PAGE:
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Google: The Netherlands is in danger of falling behind in the artificial intelligence race

by News Room
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The research commissioned by Google contains ominous news for the Netherlands. A good AI starting position does not guarantee the future. The entire European Union is also at risk of not reaching its AI goals by 2030.

Google hired the Danish Implement Consulting Group for the study. In the analysis, the Netherlands is often compared to neighboring European countries, such as Belgium, Ireland and Scandinavian countries. This quickly shows that the Netherlands is in an excellent position to benefit from AI on many fronts. Martijn Bertisen, vice president of Google Netherlands, states that the Netherlands is in danger of missing the artificial intelligence boat. “There are too few artificial intelligence experts, we are starting to fall behind in research and we see limited support for artificial intelligence startups. The Netherlands must strive to create a labor market that can work with artificial intelligence as a matter of course. Google sees part of the solution in increasing cooperation between the public and private sectors to invest in skills and retraining.

In any case, the Netherlands is “ready” for AI, according to the Digital Economy and Society Index (DESI). This measures both the scope and intensity of AI development. The quality of the existing digital infrastructure and the economic strength of the country in question are also taken into account. The Netherlands is after Finland and Denmark, and Belgium is sixteenth.

80-85 billion in sight

This adoption of AI is multifaceted, as the researchers point out. Generative AI, the technology behind everything from chatbots to image generators, is just one manifestation of AI. Deep learning, which allows computers to acquire information roughly like humans, will also be emphasized in the future. Additionally, machine learning is an AI force that has been making a big impact for quite some time. Algorithms that recognize patterns in data are already being used significantly in companies, for example by identifying cyber threats at an early stage and detecting fraud.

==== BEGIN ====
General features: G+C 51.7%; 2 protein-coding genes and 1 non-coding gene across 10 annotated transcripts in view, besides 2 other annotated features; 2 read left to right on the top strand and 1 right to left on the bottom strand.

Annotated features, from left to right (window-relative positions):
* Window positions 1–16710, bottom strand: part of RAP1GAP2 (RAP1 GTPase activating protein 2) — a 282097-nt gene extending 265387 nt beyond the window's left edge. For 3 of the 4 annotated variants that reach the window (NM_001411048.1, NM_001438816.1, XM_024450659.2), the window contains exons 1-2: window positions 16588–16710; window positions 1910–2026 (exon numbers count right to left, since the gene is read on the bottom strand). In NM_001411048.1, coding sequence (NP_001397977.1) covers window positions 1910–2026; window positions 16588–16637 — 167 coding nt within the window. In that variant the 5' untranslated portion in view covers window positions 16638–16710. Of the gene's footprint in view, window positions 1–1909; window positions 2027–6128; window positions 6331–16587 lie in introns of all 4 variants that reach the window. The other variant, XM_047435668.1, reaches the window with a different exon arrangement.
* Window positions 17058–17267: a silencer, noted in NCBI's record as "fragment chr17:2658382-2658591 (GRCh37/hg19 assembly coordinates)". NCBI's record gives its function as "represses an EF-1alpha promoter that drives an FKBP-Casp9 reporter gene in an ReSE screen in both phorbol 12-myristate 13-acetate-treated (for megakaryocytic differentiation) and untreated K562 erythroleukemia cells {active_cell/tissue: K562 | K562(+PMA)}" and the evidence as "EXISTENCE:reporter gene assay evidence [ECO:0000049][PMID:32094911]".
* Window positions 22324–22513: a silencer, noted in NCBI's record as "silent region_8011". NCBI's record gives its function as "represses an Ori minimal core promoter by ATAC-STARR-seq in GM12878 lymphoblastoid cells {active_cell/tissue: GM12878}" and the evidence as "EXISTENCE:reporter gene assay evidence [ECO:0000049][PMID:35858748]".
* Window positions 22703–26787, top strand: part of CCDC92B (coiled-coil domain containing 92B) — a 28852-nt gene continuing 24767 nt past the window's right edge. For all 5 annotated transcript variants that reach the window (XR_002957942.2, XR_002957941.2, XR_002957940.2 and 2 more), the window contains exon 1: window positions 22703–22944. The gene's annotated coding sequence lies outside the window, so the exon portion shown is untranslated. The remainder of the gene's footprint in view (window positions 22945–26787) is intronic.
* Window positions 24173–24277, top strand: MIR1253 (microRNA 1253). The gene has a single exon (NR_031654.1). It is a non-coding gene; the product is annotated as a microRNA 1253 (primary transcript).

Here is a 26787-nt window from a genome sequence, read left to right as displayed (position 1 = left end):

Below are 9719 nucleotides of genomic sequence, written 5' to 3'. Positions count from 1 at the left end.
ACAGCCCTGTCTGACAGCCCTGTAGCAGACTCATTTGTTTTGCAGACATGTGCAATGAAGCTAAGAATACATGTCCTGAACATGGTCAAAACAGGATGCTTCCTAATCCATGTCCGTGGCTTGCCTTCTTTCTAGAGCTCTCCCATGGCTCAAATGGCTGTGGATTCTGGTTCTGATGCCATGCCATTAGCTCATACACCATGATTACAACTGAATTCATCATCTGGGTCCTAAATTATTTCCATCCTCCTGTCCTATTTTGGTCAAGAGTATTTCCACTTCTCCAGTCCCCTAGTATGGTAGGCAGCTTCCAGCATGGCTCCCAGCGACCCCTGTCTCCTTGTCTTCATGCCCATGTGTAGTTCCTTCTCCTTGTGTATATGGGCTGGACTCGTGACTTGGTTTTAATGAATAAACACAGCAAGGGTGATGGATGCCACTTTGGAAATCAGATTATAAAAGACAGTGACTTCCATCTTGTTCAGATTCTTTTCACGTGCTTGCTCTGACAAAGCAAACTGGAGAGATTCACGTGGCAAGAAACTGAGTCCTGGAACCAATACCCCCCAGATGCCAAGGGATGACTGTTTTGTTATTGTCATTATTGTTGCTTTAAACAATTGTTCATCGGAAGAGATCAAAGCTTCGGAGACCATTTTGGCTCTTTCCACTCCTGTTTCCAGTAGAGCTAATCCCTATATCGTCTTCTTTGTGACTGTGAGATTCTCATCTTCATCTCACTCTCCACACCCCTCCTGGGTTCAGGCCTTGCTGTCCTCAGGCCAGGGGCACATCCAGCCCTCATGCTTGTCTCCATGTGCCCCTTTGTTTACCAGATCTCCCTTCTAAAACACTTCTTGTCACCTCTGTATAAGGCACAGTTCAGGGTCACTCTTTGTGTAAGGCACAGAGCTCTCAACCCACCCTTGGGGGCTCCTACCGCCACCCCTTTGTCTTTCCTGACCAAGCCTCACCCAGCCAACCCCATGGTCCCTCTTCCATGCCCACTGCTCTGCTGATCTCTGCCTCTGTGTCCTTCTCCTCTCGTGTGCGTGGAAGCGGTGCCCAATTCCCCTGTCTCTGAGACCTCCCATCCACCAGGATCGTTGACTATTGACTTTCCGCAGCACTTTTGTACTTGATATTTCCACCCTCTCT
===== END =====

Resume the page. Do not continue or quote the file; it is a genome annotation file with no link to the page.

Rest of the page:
After all, artificial intelligence could generate 80-85 billion euros for the Netherlands. This means nine percent GDP growth over the next ten years. In Belgium, the profit target is 45-50 billion euros, but it also leads to a 9 percent GDP growth. If the Netherlands or Belgium wait five years before widespread adoption of GenAI, growth in both cases will drop to 2 percent over the next ten years.

This financial success would be achieved thanks to AI through increased productivity, time savings achieved through automation, and the ability to focus on other value-producing activities. We wonder if these three things can’t be simply summed up in one point: AI saves time that can be spent elsewhere. Either way, Implement expects productivity growth to have by far the biggest positive financial impact.

This is especially true for GenAI, which can produce content that would otherwise require a human to type and ingest data faster than humans. Implementation researcher Martin Thelle emphasizes that this is of great importance to the Netherlands. “Generative AI can increase productivity, which in the Netherlands has been significantly below the OECD average for the past ten years.”

The potential exceeds expectations

So AI has a lot of success in the Netherlands. Only a quarter of all current jobs are free from the effects of artificial intelligence. Two-thirds of all employees will eventually work in generative AI. In theory, the labor market should not experience landslides. Artificial intelligence may make “only” 7 percent of current jobs redundant. This applies to both the Netherlands and Belgium. The researchers add a positive note: artificial intelligence will also lead to completely new jobs. This will offset the job losses and should not cause any net economic problems.